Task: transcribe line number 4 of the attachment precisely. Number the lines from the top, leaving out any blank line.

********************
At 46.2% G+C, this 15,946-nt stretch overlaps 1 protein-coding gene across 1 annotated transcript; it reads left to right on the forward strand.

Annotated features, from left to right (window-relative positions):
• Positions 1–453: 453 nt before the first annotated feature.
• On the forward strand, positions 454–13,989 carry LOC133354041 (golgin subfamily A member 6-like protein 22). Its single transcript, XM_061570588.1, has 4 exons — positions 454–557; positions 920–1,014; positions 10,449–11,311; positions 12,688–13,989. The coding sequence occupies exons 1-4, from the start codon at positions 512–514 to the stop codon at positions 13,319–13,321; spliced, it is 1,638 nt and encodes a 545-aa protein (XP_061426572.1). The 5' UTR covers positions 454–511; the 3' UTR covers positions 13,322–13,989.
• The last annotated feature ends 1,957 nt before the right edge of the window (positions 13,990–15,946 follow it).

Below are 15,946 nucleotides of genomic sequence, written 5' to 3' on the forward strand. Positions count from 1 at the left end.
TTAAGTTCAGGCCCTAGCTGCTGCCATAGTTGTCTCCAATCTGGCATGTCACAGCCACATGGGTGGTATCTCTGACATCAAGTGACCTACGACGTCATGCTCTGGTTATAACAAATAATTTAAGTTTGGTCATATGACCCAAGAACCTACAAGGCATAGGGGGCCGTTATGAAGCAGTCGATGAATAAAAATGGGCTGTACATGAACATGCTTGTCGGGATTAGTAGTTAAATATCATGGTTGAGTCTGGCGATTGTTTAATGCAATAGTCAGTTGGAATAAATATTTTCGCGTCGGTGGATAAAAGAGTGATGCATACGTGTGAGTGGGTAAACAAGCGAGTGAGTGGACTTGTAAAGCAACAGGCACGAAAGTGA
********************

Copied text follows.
• On the forward strand, positions 454–13,989 carry LOC133354041 (golgin subfamily A member 6-like protein 22). Its single transcript, XM_061570588.1, has 4 exons — positions 454–557; positions 920–1,014; positions 10,449–11,311; positions 12,688–13,989. The coding sequence occupies exons 1-4, from the start codon at positions 512–514 to the stop codon at positions 13,319–13,321; spliced, it is 1,638 nt and encodes a 545-aa protein (XP_061426572.1). The 5' UTR covers positions 454–511; the 3' UTR covers positions 13,322–13,989.